Compromised Credentials: If a user’s credentials are stolen and used to log in from an unexpected location, detecting this anomaly can help us contain the breach and prevent further damage.

Understanding the detection process:

This detection process happens continuously whenever a user attempts to log in to Entra ID. The system analyzes the login attempt’s origin (IP address) and compares it against a predefined list of trusted locations.

The trusted locations are typically defined based on your organization’s specific needs. They could encompass your company’s office IP addresses, known branch locations, or even specific countries where your employees are authorized to work remotely.

Entra ID uses IP geolocation services to determine the approximate physical location associated with a user’s login attempt. This IP address is then compared against the pre-configured list of trusted locations. If a match is not found, the system might label the login attempt as potentially risky.

The general approach to detect logons outside of trusted locations in Microsoft Entra ID is given below:

1. Define Trusted Locations:

Identify the locations (e.g., physical offices, VPN networks) that are considered trusted for user logons. This could include IP address ranges, subnet masks, specific geographical locations, or other network identifiers.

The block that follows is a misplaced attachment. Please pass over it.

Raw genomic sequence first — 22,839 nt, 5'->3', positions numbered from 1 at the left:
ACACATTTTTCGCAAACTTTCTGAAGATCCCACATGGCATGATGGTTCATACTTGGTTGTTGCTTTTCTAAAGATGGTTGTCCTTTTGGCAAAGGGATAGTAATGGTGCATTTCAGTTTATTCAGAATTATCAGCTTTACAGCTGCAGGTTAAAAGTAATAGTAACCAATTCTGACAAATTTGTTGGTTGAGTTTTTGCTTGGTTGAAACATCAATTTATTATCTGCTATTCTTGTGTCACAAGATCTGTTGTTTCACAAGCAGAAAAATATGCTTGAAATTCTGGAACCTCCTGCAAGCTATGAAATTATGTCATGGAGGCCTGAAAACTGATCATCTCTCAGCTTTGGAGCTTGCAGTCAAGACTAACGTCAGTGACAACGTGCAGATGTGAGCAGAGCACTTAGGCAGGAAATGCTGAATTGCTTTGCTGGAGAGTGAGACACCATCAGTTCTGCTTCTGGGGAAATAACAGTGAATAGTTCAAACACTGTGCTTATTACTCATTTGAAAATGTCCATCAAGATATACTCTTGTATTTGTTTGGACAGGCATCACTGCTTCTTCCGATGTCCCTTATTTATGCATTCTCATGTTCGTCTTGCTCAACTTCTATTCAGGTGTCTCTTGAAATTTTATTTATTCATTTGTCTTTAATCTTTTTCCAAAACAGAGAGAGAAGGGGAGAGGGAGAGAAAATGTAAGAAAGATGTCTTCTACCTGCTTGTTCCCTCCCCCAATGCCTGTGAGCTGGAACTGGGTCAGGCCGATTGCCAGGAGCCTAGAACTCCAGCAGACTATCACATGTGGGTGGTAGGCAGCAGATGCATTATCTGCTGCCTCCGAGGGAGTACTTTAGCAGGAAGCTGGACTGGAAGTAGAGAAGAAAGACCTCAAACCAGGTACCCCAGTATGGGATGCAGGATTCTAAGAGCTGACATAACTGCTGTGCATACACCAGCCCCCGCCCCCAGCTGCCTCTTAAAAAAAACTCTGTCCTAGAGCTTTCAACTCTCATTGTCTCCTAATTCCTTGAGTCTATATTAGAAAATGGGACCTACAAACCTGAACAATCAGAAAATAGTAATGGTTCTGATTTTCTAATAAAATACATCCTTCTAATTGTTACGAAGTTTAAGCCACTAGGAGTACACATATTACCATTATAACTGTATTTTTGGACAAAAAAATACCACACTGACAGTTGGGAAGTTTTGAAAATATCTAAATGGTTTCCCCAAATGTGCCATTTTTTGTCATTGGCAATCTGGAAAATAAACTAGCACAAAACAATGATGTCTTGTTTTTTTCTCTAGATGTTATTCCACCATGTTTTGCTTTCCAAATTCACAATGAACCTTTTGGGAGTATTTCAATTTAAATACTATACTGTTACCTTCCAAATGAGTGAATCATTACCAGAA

2. Collect Authentication Logs:

Make use of logging and auditing features available in Microsoft Entra ID or related components (such as Active Directory, Azure AD, or Microsoft 365) to collect authentication logs and events. Ensure that logging is enabled for relevant authentication activities.

3. Analyse Authentication Events:

Examine authentication logs to identify logon events, inclusive of successful and failed logons, along with pertinent details such as the user’s identity, source IP address, timestamp, and authentication method.

 4. Compare Against Trusted Locations:

Weigh up the source IP addresses of logon events against the predefined list of trusted locations. If the source IP address of a logon event falls outside of the trusted locations, flag it as a potential security risk.

 5. Alerting and Notification: